I support wages that are commensurate with the type of job and influenced by local economic conditions and what the marketplace will bear. First, because the cost of living varies across the state, a mandatory increase in the minimum wage would be over-burdensome for downstate employers compared to those in Chicago. Second, we should not be conflating minimum wage with living wage: low-skilled and entry-level jobs provide workers with experience and flexibility, and should be a springboard to higher-earning jobs. These are jobs meant for people just entering the workforce, not life-long careers. Mandating wages would force employers to reduce their workforce and/or eliminate other meaningful benefits. That would lead to dollars being extracted from the local economy and higher unemployment, especially among our youth.  The better question is how do we increase the number of job opportunities in Illinois that provide actual living wages and benefits for families?


In the past couple of legislative sessions, there has been a proposal to add a 1 cent tax on all sugar-sweetened beverages sold in Illinois. Do you support or oppose such a measure, and why?
Answer from Tracy Smodilla:

Can legislation get much more ridiculous? Of course I oppose a “nanny” tax such as this. We are a people who still remain free to choose what they want to eat and drink without the interference of government. I support manufacturers and businesses that distribute these beverages without the imposition of yet another tax.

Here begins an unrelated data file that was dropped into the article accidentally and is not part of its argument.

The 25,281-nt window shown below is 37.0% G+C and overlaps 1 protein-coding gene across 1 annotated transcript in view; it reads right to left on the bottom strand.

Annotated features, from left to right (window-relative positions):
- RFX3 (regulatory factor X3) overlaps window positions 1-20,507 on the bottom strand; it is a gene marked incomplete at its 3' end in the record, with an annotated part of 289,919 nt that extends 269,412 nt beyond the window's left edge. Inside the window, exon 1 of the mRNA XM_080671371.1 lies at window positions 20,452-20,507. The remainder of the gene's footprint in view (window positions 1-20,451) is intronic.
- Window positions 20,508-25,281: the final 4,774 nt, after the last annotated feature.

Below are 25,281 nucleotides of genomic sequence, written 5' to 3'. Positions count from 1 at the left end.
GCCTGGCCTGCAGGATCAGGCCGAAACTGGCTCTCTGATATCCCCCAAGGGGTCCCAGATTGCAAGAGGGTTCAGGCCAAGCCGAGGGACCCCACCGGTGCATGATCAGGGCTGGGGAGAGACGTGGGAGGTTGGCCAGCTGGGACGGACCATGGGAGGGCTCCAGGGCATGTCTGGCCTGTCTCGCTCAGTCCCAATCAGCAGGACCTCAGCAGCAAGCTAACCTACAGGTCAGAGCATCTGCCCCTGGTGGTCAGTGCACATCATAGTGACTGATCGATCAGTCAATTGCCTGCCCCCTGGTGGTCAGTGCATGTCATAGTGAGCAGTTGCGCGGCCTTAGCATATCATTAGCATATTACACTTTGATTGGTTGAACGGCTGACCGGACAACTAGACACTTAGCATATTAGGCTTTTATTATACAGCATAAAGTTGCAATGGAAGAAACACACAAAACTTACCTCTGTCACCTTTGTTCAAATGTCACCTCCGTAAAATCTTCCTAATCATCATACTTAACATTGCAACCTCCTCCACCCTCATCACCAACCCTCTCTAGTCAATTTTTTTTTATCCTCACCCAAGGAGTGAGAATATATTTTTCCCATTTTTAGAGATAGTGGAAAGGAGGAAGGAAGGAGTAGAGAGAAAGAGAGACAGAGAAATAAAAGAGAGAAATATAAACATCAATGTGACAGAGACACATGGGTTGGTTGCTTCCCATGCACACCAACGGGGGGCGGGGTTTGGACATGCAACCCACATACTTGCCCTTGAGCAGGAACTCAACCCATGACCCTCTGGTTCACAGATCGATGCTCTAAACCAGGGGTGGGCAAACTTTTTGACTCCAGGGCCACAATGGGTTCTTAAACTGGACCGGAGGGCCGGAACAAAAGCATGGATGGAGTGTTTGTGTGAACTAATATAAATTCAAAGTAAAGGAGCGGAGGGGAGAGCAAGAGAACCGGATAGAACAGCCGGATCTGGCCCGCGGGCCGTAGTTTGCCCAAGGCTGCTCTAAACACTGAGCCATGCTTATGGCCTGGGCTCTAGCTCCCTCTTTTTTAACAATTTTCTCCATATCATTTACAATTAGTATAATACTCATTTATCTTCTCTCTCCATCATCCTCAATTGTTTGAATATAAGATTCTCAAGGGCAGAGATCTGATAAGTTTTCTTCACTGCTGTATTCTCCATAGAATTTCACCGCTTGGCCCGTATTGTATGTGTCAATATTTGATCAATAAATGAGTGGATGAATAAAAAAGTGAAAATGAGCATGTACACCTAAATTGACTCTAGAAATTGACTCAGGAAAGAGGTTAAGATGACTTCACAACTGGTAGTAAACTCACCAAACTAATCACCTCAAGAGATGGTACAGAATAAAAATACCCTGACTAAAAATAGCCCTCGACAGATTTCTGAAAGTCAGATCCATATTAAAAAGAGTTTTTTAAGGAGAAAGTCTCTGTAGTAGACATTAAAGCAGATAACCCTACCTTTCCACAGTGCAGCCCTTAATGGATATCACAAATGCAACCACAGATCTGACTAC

In recent years, there has been a growing push to increase the development and use of renewable energy sources. Do you support or oppose these preferences?
Answer from Tracy Smodilla:

I have some concerns about these initiatives. I support the idea of alternate energy sources, as long as the legislative playing field for all energy producers is level and taxpayers are left off the hook of subsidization. Proponents of the proposed Clean Jobs Bill, “promises” to create as many as 32,000 of new jobs if it’s passed, yet don’t comment on the loss of jobs in other energy sectors. Supporters also claim that passage of the bill will cause energy demand to decrease by twenty percent by the year 2025 and would "enable solar and wind energy projects to flourish." However, under Illinois’ energy efficiency law, utility companies pass on new costs to customers. Therefore, if the Clean Jobs Bill passed, households and businesses using electricity will still pay more money to subsidize the cost of wind turbines and other renewable energy sources such as solar and hydroelectric.


Political Beliefs

Political Philosophy

Growing up in difficult circumstances helped Tracy become a keen observer of life and progessive policies affecting families. Living through the economic devastation of the 1970's, she cast her first ballot for Ronald Reagan in 1980 believing that conservative fiscal policies were a means to give hope to those who sought a better life by seeking and engaging opportunities. A hand up, not a hand out....compassion with action.

She believes not necessarily in a specific political philosophy, but a platform of principled positions for good governance, underpinned by the Constituion and the Bill of Rights. These include transparency, accountability and limited government; economic growth and opportunity; sustainable programs and policies that promote, enhance and preserve a high-quality of life for all communities; respect for our citizens and our laws. In these principles, she believes that we must work together to protect the innocent and care for our vulnerable. And that we promote and preserve the dignity of the able by encouraging their participation as productive members of our society and helping them reach their greatest selves.

Videos (1)

— October 3, 2016 Chicago Sun-Times

Tracy Smodilla tells why she should be the state senator from the 22nd district.